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Find My iPhone no longer needs automatic mail delivery to be enabled

TJ Luoma, @tjluoma

Apple has recently eliminated one of the configuration requirements and potential points of failure for Find My iPhone (FMI) on your iOS device.

About a year ago we reported that there were three settings that you had to have enabled in order for FMI to work:

1. Under Settings > Mail, Contacts, Calendars > (Your Mobile Me account), you must set "Find My iPhone" to ON. This is not enabled by default.
2. Settings > General > Location Services has to be on.
3. Under Settings > Mail, Contacts, Calendars > Fetch New Data, you must either enable Push OR have fetch set to Every 15 minutes, 30 minutes or Hourly. If you disable Push and set Fetch to "Manually," Find My iPhone will not work.

The first two requirements were fairly obvious. If FMI wasn't enabled, and if Location Services were disabled, you wouldn't expect FMI to work. The third requirement was a little less obvious, and I only discovered it when I tried to set mail to "manual" and was warned that it would make FMI cease to function.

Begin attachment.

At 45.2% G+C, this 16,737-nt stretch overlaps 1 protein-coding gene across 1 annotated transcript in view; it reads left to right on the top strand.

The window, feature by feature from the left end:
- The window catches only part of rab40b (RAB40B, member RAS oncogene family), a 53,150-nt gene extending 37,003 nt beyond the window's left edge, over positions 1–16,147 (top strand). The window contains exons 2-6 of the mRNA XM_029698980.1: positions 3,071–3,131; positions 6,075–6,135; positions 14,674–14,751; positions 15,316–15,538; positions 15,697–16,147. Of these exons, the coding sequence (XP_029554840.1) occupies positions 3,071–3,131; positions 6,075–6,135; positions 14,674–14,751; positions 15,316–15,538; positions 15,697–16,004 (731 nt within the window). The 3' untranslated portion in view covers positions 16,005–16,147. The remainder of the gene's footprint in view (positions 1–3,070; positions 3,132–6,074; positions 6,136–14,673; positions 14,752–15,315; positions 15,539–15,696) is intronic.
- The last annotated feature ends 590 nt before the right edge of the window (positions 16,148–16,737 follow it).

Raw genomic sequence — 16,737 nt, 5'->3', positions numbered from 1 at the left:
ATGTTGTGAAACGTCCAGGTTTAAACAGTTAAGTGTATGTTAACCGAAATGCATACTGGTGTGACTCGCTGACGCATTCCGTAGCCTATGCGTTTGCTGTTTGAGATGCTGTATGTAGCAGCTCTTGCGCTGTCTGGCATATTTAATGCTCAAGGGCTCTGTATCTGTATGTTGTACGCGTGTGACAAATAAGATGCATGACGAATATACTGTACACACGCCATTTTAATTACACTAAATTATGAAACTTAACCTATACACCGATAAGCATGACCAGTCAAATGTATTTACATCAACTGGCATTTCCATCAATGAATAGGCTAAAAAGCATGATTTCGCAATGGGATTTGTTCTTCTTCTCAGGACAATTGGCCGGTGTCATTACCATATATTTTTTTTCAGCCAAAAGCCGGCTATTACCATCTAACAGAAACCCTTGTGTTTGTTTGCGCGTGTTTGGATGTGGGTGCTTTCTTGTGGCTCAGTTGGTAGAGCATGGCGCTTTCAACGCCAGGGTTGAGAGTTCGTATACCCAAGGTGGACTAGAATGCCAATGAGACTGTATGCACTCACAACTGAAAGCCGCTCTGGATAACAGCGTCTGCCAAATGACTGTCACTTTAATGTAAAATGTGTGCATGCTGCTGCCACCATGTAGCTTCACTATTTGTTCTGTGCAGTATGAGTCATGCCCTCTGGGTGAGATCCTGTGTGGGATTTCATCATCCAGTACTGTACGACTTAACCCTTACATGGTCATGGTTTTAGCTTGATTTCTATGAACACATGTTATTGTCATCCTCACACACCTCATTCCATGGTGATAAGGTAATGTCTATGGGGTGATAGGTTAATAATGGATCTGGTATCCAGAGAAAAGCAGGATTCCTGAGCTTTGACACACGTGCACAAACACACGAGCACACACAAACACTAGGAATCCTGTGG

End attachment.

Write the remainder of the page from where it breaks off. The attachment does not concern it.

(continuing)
The other day when I set off to do some focused writing on my iPad, I disabled Notifications and Email push, expecting the iOS to warn me about FMI again... except that it didn't. I switched over to on my iMac to see if I could still locate and send a message to my iPad, and indeed, both worked.

I presume that this is a feature of the recently-released iOS 4.2. Unfortunately, I don't have any devices on 4.1 or 4.0 to check.

Is this a minor feature? Perhaps, but it eliminates one-third of the possible ways that someone might fail to have FMI configured properly on their iOS device ("Find My iPhone" is a misnomer, since it will find any iOS device - well, except for the AppleTV). If you use Gmail/Google Apps for your email/calendar, you could use Google Mobile instead of push, which might help battery life a little.

Mostly, I'm just glad to see that FMI is evolving. Apple had originally made it impossible to use FMI on an iOS device (meaning that you couldn't use your iPad to find your wife's iPhone, or vice versa), but they released a Find My iPhone app a while ago. More recently, they made Find My iPhone free for anyone with current iOS hardware, which meant giving away one of the few "lock-in" features of a MobileMe subscription that couldn't be easily replaced with an offering from Google.

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